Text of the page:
The Joanna Gruesome extracurricular schedule – seances, trips to pagan sites, etc – is exhausting.
As much as some people want you to believe that guitar music’s dead – it’s not. However, it can be very boring. You know, identi-kit acts being chucked together and writing pointless pop. Joanna Gruesome continue to prove that not only can you release two incredible albums, help to foster a DIY community and play in multiple bands, but you can do it all whilst writing catchy power-pop anthems.
Formed in 2010, Joanna Gruesome released their fantastic second LP ‘Peanut Butter’ last year, an album that’s a punk riot, combining feedback, riffs, melodies, shouting and harmonies to create one of the best albums of 2015. Mid-way through the year vocalist Alanna unfortunately left the group, with the remaining members bringing in Kate and Roxy to bolster the line-up. This doesn’t seem to have slowed them down, with guitarist and songwriter Owen Williams telling me the biggest change was “Less space in the van, but they are legends obviously so doesn’t matter.”
While Joanna Gruesome may be the main focus for everyone in the band, it’s by no means the only one. All members have another project, including Owen’s band Caramel. He says that having both bands can be “overwhelming”, telling me that “Writing a J. Gruesome album in itself is kind of like writing a power pop album and a hardcore punk album at the same time, so writing stuff for Caramel on top does involve a fair amount of concentration… Also the J.G. extracurricular schedule – seances, trips to pagan sites etc – is exhausting, And then there’s working out what you’re going to wear!” Luckily though it’s not all stress and Owen thinks the fact that he, Roxy and Max play in other bands together helped them “gain that vital telepathic connection” leading to, among other things, no onstage outfit clashes.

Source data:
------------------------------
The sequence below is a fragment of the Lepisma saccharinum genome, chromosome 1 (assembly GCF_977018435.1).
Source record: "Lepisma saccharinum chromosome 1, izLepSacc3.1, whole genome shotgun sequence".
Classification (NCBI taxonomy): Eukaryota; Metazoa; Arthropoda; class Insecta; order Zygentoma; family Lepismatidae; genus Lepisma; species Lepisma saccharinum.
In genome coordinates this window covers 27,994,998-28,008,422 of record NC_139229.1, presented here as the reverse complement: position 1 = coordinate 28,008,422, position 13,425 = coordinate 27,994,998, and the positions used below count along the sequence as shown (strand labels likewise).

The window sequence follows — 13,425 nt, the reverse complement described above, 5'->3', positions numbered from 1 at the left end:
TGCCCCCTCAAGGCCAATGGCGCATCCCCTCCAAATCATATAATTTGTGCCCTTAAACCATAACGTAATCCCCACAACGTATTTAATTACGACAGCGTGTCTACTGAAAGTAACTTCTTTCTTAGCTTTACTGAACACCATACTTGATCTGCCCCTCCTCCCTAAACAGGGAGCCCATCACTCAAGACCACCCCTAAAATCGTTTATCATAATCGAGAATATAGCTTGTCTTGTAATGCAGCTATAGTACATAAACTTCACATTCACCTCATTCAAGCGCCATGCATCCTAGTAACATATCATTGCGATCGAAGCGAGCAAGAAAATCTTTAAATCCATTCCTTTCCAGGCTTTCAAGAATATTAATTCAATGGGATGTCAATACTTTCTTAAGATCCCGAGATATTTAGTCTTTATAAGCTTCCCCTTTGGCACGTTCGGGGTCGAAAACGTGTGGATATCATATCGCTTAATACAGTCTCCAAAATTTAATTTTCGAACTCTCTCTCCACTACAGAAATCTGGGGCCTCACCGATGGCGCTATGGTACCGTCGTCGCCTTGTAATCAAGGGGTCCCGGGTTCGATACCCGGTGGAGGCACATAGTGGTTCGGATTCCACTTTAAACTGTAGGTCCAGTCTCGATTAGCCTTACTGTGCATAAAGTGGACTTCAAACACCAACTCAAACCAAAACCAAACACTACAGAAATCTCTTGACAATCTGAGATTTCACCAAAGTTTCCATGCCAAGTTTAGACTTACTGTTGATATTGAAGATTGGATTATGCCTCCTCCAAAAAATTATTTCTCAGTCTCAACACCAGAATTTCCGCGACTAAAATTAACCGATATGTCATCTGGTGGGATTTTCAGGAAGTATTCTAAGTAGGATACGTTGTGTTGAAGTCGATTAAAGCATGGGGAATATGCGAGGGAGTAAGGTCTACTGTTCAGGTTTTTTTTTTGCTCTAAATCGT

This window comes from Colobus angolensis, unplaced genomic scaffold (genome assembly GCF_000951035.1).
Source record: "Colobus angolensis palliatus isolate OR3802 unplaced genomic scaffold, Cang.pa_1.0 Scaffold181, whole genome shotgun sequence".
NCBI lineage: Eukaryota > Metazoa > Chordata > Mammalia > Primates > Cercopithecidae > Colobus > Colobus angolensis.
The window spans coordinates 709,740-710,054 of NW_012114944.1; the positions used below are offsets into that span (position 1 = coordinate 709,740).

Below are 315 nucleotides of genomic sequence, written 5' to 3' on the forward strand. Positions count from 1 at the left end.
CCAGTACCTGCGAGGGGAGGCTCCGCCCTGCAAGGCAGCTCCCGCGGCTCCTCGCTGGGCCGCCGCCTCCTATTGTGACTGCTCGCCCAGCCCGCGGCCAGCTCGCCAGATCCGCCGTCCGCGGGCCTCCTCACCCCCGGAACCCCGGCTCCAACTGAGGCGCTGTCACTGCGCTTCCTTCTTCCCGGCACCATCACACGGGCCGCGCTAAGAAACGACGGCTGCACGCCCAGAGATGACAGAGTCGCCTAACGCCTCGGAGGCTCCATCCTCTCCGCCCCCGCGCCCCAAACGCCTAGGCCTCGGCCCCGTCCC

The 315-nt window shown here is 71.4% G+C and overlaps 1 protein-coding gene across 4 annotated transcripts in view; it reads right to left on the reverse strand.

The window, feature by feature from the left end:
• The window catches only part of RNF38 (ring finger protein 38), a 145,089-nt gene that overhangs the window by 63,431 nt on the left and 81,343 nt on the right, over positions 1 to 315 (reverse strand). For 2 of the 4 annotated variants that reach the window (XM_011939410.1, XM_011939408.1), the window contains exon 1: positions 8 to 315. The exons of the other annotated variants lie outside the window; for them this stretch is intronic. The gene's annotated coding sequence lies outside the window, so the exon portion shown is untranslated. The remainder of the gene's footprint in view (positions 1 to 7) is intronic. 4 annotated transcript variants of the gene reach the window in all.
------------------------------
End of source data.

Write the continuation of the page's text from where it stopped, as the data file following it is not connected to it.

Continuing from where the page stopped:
The other bands they’re in give them a sense of community and the support of like-minded musicians. At an Art is Hard event last year – a label they’ve released on before – I saw most of the band milling about during the day, playing or just hanging out. It gave the event a family feel, and Owen confirms this: “I think boring, apolitical bands tend not to have friendships with other bands or bother to position themselves within those kinds of communities. So they tour with bands they’ve never met or listened to, play sponsored shows and probably take no interest in the operation of their band. I think the communities we’ve been involved with attempt to reject that model.”
He says it’s “healthy” for bands to be fostering these communities, with proof of this being the sheer brilliance of all the acts involved. It helps nurture positivity and support, the kind exemplified by the community space that the band are currently trying to set up. They’ve got a location in sights and “fingers crossed” as Owen adds, they’ll be able to secure it. The aim is to create somewhere that counters the kinds of venues that Own criticises are “a rented black box that would much rather be functioning as a bar and nothing else”. With truly independent and community run venues hard to find in their main base of Cardiff, Owen tells me: “People obviously want politically and aesthetically exciting spaces, places where you are very unlikely to find bands of bearded men in plaid shirts playing on stages draped in brewdog and jack daniels flags; i.e. places that won’t result in psychic death.”
As you may have guessed, Joanna Gruesome don’t mince their words. It’s refreshing to chat to an outspoken band, helping to be the remedy to a lot of what they feel is wrong with music, or the world at large. Trying to remain “politically conscious about how the band should operate in the real world and how our feminist/anti-homophobic principles and so on should inform our decisions and actions”, the band’s lyrics are often misinterpreted as about being about these themes. Instead, Owen tells me that they’re “pretty much all standard espionage / revenge fantasy pop lyrics.” The explicitly political is instead the personal, not that these are necessarily mutually exclusive as Owen tells me: “I actually have been writing a bit about my own gender , processing my own feelings about it being non-binary, about being male assigned, performing femme, etc… And in a world that’s still super hostile towards these ideas, simply writing about one’s own gender in this way can obviously be a political, feminist or ‘queer’ act.”
There are not many other acts, at least not many others that have won the Welsh Music Prize, that you can imagine tackling gender, politics and more in such a head-on way, but Joanna Gruesome are different – and they’re punk in the purest sense of the word.
Joanna Gruesome play the Exchange on 18th March.
Check out ‘Sugarcrush’ right here: